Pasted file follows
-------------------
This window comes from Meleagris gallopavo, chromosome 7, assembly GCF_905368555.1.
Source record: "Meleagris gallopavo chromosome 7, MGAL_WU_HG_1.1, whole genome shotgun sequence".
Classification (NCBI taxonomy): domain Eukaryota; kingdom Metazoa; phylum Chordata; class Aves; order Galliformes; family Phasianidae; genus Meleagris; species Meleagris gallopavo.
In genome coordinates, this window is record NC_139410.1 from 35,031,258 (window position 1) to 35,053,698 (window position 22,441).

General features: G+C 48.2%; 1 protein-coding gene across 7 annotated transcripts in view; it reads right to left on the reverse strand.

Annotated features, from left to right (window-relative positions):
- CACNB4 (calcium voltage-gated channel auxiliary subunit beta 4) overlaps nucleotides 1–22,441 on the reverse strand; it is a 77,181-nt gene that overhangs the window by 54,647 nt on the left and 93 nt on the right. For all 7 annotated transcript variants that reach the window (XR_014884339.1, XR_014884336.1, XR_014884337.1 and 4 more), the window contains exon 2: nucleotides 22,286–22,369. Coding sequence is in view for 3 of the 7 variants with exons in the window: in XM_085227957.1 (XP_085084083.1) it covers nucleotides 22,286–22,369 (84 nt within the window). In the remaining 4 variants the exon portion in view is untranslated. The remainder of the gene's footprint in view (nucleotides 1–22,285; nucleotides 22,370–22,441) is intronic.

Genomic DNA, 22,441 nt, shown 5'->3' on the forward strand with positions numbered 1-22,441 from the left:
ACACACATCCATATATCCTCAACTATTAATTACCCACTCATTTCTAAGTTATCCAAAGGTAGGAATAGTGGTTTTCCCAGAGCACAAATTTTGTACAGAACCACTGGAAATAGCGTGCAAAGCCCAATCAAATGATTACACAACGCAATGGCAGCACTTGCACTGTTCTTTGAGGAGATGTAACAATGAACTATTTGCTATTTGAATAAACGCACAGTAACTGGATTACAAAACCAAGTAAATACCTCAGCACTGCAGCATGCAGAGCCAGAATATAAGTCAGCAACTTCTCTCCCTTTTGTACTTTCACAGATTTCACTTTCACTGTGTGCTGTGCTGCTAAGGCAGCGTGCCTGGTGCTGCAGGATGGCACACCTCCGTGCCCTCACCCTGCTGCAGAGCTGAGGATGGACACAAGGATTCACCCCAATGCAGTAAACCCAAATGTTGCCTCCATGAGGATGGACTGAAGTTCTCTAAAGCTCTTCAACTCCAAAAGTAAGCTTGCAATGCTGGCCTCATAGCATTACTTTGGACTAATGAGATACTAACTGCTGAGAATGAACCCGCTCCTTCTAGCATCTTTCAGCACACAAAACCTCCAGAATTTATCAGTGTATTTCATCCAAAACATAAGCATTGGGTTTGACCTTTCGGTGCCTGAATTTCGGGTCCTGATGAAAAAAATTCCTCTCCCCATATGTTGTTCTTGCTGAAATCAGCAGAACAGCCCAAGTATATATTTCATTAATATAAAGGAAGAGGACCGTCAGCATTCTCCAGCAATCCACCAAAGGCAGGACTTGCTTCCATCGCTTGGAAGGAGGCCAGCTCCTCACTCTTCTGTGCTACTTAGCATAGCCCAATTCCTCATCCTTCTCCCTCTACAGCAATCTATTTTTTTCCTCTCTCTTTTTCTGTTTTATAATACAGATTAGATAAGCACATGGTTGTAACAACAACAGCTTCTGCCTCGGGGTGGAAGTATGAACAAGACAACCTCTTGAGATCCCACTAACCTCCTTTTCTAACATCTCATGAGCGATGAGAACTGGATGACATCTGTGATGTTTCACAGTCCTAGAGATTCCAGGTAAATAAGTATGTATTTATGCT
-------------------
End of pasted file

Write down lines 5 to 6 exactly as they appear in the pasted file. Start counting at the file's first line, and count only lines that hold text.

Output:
General features: G+C 48.2%; 1 protein-coding gene across 7 annotated transcripts in view; it reads right to left on the reverse strand.

Annotated features, from left to right (window-relative positions):